Last year, I told you the story of how my sister, Dottie, my cousin, Ted, and I learned the Easter hymn sung during Eastern Orthodox Easter. I told you about my father and how he taught us the words in Greek, and how he helped us pronounce, and remember, the very last word by telling us to say “Harry, Sam, and Us. The whole story can be found here. That was the first time my sister and I attended the Easter Sunday Agape service. The next year, we went to the midnight Easter service and then to the celebratory feast afterwards.
In the Orthodox tradition, there is a moving service that is held at midnight rejoicing in the empty tomb of Christ. Most churches are packed to overflowing as chants and prayers are intoned. Just before midnight, all the lights in the sanctuary are turned off. It is a solemn, sacred moment to believers, and one of palpable anticipation. It is utterly silent and dark. As the new day is born, Easter morning, the bells ring and the priest rejoices with the words “Christos Anesti”, holding one lit candle, which lights another, then another, until the entire church is bathed in the soft glow of candlelight and song. A liturgy is then celebrated, lasting until well after 1:30 am.
There is, of course, much more to this religious celebration that I am expressing here, but, I hope it gives you a feel for the anticipation my sister and I had when we were allowed to attend this Easter resurrection service for the first time. It was a rite of passage, allowing us into an adult time of worship and I will never, ever forget it.
In those years, the early 1960’s, our church was a fledging parish, set off on its own from an established church in Chicago. It was founded by first generation Greek Americans, the children of immigrants, who were slowly, gradually, purposefully moving out to the suburbs, buying mostly new houses in subdivisions with new schools named Nixon and Eisenhower. These new schools rented gymnasiums and classrooms to newly formed churches to use until they could raise the money to build their own. Our small band of parishioners and a priest with a vision did the same, first using public schools, then buying a small, older church, finally building a new one that has stood now for nearly five decades.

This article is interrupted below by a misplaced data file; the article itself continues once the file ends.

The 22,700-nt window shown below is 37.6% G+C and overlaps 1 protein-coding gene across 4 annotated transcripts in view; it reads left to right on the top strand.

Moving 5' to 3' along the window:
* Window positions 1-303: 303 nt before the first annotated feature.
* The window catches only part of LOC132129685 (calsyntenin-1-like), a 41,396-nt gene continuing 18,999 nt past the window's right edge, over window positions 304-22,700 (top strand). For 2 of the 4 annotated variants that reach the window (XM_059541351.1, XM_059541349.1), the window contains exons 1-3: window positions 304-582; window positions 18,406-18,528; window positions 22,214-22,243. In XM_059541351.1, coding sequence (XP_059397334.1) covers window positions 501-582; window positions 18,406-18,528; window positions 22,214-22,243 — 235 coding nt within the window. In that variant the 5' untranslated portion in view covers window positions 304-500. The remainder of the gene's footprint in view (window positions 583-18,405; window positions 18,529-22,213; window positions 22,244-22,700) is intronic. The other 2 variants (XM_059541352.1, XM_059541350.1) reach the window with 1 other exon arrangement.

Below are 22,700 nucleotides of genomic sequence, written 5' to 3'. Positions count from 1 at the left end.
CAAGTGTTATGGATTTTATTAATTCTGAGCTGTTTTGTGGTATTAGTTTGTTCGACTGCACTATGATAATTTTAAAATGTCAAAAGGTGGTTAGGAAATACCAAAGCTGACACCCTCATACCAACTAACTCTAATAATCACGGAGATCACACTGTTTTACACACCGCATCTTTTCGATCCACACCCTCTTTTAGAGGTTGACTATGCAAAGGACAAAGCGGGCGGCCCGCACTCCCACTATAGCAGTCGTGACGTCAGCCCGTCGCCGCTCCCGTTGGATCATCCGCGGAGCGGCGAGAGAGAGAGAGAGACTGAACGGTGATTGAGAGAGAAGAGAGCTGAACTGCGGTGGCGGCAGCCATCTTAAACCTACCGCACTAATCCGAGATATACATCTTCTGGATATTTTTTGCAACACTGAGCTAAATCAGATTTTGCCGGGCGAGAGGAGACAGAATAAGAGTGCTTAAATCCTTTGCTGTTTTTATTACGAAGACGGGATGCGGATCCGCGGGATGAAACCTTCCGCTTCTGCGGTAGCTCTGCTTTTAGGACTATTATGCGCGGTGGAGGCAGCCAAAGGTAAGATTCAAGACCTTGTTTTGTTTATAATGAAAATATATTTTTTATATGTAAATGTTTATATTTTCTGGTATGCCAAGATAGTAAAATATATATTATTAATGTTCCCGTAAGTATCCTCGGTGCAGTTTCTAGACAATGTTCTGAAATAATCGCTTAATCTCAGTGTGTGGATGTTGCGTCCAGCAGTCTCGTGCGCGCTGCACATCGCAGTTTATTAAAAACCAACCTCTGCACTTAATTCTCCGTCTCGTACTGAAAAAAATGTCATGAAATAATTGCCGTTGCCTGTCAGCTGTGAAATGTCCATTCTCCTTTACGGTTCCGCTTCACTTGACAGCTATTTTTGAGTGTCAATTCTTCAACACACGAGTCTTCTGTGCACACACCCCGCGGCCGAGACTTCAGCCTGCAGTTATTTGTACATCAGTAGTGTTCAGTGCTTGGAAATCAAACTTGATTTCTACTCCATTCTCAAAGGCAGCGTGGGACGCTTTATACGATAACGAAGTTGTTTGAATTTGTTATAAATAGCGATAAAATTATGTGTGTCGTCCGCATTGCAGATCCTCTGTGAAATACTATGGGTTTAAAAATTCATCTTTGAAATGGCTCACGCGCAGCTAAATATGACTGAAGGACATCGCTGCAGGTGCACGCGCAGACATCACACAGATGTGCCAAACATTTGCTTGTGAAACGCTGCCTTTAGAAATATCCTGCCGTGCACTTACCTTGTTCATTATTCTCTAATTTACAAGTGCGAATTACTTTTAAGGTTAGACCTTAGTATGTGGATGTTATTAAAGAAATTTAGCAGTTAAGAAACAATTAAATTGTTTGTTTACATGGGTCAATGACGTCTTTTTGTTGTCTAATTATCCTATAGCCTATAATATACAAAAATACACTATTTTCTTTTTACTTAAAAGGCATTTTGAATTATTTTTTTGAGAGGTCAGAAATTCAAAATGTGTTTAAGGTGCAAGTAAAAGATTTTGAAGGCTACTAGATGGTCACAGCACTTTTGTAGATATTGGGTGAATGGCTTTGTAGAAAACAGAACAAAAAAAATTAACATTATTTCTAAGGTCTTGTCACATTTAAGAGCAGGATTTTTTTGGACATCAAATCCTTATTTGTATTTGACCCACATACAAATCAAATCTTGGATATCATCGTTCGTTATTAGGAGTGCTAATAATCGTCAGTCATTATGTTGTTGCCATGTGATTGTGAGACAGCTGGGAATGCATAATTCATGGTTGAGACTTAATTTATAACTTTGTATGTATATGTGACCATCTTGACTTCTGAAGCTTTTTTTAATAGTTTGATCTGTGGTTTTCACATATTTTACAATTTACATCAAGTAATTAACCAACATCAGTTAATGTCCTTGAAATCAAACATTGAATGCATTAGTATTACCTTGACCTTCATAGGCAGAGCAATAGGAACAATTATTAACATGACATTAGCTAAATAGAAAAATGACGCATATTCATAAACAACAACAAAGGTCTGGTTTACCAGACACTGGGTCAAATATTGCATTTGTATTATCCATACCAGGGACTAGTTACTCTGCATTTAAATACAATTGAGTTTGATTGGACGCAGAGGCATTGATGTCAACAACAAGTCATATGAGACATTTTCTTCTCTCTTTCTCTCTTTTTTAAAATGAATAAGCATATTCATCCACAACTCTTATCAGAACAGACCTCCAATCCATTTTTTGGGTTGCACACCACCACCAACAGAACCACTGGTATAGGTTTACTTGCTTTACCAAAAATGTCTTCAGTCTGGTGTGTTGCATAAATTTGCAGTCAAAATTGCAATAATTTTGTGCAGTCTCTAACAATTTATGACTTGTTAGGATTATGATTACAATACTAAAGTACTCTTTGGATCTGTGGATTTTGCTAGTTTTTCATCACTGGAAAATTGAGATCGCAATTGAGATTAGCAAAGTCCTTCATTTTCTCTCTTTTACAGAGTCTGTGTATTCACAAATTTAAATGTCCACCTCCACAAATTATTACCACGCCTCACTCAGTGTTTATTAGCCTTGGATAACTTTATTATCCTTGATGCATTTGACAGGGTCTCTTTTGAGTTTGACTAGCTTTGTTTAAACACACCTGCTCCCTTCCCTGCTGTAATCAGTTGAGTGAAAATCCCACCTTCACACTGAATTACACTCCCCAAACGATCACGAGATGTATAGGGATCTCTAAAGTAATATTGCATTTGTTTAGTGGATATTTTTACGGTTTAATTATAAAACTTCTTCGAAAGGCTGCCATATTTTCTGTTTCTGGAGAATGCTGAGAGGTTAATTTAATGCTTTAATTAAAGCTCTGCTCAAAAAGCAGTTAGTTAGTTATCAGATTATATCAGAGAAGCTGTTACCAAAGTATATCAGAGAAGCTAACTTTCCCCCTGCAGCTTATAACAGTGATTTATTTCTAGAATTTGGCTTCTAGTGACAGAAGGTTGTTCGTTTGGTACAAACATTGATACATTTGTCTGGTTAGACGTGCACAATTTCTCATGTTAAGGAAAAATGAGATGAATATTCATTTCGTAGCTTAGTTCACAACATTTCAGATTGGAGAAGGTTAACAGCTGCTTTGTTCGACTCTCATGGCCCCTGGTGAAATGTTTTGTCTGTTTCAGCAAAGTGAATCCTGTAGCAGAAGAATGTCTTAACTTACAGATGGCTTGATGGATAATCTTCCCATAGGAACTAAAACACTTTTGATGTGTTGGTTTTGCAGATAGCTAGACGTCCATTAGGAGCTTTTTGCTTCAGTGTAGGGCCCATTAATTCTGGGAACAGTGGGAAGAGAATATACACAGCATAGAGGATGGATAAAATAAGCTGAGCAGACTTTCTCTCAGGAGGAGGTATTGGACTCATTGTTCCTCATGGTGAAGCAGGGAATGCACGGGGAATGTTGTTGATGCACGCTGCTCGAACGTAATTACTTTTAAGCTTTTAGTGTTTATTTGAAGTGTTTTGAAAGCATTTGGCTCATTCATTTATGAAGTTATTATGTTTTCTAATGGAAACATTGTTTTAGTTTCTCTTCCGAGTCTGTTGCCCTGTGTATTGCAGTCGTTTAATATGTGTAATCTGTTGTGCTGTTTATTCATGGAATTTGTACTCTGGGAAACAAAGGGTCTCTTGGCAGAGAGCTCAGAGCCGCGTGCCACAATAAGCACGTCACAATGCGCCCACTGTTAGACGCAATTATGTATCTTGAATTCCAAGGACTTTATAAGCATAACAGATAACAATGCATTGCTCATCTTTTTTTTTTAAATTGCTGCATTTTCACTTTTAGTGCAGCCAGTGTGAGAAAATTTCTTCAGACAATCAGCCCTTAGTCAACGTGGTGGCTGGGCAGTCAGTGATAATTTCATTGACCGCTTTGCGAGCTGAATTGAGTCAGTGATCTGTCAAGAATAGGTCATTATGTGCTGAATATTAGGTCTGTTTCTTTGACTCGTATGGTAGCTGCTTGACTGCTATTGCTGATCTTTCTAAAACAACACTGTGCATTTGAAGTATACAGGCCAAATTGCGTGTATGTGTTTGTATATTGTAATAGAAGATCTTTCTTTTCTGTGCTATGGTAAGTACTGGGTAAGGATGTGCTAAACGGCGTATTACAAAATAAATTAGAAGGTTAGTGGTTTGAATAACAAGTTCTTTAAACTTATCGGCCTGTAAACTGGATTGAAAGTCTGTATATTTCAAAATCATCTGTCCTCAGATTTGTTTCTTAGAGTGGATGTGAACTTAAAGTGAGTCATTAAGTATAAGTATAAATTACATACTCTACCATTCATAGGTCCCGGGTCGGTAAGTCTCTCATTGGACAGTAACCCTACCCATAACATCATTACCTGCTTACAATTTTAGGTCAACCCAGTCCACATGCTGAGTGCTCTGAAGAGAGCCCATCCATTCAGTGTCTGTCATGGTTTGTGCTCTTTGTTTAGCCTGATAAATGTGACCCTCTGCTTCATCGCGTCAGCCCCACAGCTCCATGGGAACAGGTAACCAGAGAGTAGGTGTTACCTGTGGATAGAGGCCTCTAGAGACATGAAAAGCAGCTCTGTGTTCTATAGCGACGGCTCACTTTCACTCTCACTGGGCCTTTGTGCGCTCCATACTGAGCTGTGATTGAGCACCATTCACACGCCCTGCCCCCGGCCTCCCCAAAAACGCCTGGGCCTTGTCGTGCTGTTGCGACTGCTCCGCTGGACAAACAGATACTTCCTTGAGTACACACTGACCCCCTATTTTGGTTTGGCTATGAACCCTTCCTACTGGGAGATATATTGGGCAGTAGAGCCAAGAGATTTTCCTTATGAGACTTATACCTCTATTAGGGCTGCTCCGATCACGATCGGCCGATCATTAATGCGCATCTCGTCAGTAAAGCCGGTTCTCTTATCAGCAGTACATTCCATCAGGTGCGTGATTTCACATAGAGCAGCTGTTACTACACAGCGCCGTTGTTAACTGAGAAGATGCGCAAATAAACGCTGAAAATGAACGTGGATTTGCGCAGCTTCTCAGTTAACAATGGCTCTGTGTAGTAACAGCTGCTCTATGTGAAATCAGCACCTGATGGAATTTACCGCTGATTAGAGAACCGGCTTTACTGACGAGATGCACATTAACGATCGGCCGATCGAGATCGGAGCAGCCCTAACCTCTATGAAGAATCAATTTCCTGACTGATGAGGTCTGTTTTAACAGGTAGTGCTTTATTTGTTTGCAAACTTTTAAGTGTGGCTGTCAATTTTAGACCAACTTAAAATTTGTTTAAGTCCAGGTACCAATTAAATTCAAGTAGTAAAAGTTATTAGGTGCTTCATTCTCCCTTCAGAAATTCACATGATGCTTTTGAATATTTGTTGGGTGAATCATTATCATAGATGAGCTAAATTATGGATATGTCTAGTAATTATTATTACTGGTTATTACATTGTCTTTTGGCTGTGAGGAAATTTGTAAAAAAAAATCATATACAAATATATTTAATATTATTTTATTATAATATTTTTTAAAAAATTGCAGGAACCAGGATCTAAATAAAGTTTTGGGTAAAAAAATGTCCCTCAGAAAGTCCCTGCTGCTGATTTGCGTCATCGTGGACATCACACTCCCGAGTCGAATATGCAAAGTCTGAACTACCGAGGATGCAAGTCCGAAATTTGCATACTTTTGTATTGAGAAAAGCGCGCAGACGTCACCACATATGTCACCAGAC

It was in the “used” church that my fondest memories dwell. It was walking distance from our house and situated across the street from my grade school. Roosevelt Elementary School and Holy Apostles Greek Orthodox Church, in Broadview, Illinois, blocks from the Eisenhower Expressway, seven blocks from our house. It was in Roosevelt School that I first learned of the assassination of John Kennedy, and then, a few days later, on the steps of Holy Apostles, that Lee Harvey Oswald was shot. It was in Roosevelt School where I watched an American launched into space and in Holy Apostles basement that I learned the Greek alphabet. It was in that school that I was a seal in the circus and it was in that church that I was a fallen angel of the Lord in the Christmas pageant. It was in the church where my sister managed to roll her quarter “offering” down the aisle at a most solemn moment. I can still hear the sound as it seemed to roll on and on and on, trying hard not to giggle. It was during Greek School lessons in the church basement where we all sat giggling beyond control as we saw a man enter the ladies’ restroom (the man, we later learned, couldn’t read English). I remember one of the boys raising his hand, shouting in Greek, “barroe na pao sto meros”, loosely meaning I have to go the bathroom and twenty or so children bursting into fits of laughter.